To test the predictive worth of these factors, the Article applies them to assess whether two forms of data that have been hotly debated by information privacy experts in recent years are poised to join the ranks of the sensitive: geolocation data and remote biometric data. Neither one of these have already been widely accepted as sensitive in privacy law, yet both trigger many of the factors listed above. Of the two, geolocation data is further down the path, already recognized by laws, regulations, and company practices world wide. By identifying and justifying the treatment of geolocation and remote biometric data as sensitive, this Article hopes to spur privacy law reform in many jurisdictions.
Turning from the rules of decision used in the classification of sensitive information to the public choice mechanisms that lead particular types of information to be classified, the Article tries to explain why new forms of sensitive information often fail to be recognized until years after they satisfy most of the factors listed above. It argues that this stems from the way political institutions incorporate new learning from technology slowly and haphazardly. To improve this situation, the Article suggests new administrative mechanisms to identify new forms of sensitive information on a much more accelerated timeframe. It specifically proposes that in the United States, the FTC undertake a periodic—perhaps biennial or triennial—review of potential categories of sensitive information, suggested by members of the public. The FTC would be empowered to classify particular types of information as sensitive, or to remove the designation from types that are no longer sensitive, because of changes in technology or society. It would base these decisions on rigorous empirical review of the factors listed above, focusing in particular on the harms inherent in the data and the probability of harm, given likely threat models. It illustrates the idea by considering a type of information that has not really been considered sensitive, calendar information. Calendar information tends to reveal location, associations, and other forms of closely-held, confidential information, yet very few recognize the status of this potentially new class of sensitive information. We might consider asking the FTC whether this deserves to be categorized sensitive.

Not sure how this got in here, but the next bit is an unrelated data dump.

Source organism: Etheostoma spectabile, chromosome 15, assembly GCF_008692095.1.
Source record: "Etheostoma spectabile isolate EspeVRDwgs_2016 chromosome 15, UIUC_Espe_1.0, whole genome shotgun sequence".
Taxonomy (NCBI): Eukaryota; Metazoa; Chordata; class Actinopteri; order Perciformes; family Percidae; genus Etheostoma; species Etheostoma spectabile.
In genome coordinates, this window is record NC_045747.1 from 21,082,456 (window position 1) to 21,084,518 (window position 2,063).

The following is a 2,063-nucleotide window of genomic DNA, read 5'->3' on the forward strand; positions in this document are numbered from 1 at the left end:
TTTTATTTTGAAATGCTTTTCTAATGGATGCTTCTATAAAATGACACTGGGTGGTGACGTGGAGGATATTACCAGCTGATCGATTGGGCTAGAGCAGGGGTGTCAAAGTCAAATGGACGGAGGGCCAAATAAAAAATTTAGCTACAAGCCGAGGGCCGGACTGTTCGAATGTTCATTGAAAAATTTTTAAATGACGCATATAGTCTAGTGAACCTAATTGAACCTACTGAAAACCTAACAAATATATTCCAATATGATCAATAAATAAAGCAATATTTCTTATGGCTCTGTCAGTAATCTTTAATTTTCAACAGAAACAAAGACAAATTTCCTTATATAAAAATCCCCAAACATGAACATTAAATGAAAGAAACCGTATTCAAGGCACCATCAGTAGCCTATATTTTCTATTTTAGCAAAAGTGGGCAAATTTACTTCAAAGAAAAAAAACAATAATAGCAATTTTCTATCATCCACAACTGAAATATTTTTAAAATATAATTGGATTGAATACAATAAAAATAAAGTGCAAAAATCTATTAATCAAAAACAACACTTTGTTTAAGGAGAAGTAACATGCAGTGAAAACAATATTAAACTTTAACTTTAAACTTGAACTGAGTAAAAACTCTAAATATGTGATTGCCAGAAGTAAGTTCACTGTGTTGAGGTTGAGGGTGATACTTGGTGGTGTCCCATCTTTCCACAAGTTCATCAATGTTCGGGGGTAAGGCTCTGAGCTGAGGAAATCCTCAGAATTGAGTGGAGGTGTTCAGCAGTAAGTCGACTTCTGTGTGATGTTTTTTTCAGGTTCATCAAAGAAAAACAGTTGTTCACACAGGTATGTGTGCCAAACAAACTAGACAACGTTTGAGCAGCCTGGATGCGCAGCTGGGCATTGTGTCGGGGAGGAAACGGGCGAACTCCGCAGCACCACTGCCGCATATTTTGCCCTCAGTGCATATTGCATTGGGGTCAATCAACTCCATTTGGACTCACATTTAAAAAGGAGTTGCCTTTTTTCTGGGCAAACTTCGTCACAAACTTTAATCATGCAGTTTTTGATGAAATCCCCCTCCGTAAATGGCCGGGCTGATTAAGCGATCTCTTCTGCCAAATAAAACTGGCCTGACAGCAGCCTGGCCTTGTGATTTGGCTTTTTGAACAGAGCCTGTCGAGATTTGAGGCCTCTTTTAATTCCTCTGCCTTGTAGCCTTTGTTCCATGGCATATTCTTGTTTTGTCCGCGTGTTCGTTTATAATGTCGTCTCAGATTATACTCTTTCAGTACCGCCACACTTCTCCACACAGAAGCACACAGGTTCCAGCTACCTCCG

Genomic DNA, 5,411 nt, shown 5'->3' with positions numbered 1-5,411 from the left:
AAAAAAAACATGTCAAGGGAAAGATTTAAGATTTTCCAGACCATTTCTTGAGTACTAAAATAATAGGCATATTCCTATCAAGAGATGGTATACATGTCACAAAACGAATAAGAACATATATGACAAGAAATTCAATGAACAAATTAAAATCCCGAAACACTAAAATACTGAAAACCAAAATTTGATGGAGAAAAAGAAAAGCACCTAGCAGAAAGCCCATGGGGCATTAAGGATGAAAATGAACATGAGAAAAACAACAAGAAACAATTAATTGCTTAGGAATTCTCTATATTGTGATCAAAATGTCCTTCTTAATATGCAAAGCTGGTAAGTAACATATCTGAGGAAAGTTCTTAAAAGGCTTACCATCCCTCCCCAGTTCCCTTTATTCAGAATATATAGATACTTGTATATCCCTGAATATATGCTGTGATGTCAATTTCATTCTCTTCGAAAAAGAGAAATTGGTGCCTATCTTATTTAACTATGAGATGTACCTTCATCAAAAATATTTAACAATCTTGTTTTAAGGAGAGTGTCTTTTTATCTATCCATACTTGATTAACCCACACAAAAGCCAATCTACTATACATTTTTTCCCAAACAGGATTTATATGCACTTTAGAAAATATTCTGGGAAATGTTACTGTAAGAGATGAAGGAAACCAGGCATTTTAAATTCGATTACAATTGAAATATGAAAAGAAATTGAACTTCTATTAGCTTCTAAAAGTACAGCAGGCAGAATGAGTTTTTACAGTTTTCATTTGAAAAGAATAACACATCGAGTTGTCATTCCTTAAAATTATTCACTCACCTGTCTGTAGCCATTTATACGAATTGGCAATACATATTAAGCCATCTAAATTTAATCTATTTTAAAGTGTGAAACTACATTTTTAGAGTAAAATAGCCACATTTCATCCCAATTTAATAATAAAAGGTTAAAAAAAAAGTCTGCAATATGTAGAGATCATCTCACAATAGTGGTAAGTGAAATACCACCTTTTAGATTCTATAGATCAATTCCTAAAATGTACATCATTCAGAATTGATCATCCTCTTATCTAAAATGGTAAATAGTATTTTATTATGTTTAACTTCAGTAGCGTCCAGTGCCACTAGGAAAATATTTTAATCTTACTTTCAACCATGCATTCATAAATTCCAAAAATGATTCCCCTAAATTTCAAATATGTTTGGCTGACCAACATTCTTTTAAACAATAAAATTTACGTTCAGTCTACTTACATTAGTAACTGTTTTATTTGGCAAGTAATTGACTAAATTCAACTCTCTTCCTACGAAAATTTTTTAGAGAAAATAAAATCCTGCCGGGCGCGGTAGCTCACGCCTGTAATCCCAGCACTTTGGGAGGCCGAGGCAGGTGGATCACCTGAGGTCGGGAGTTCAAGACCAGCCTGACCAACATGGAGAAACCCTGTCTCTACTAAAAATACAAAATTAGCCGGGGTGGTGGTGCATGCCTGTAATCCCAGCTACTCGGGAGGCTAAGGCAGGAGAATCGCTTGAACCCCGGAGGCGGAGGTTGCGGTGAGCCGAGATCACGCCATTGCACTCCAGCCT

Finally, the Article tackles the vexing and underanalyzed problem of idiosyncratically sensitive information. Since traditional conceptions of sensitive information cover primarily majoritarian concerns, it does little to protect the data that feel sensitive only to smaller groups. This is a significant gap in the information privacy landscape, as every person cares about idiosyncratic forms of information that worry only a few. It may be that traditional forms of information privacy law are ill-equipped to deal with idiosyncratically sensitive information. Regulating idiosyncratically sensitive information will require more aggressive forms of regulation, for example premising new laws on the amount of information held, not only on the type of information held, on the theory that larger databases are likelier to hold idiosyncractically sensitive information than smaller databases.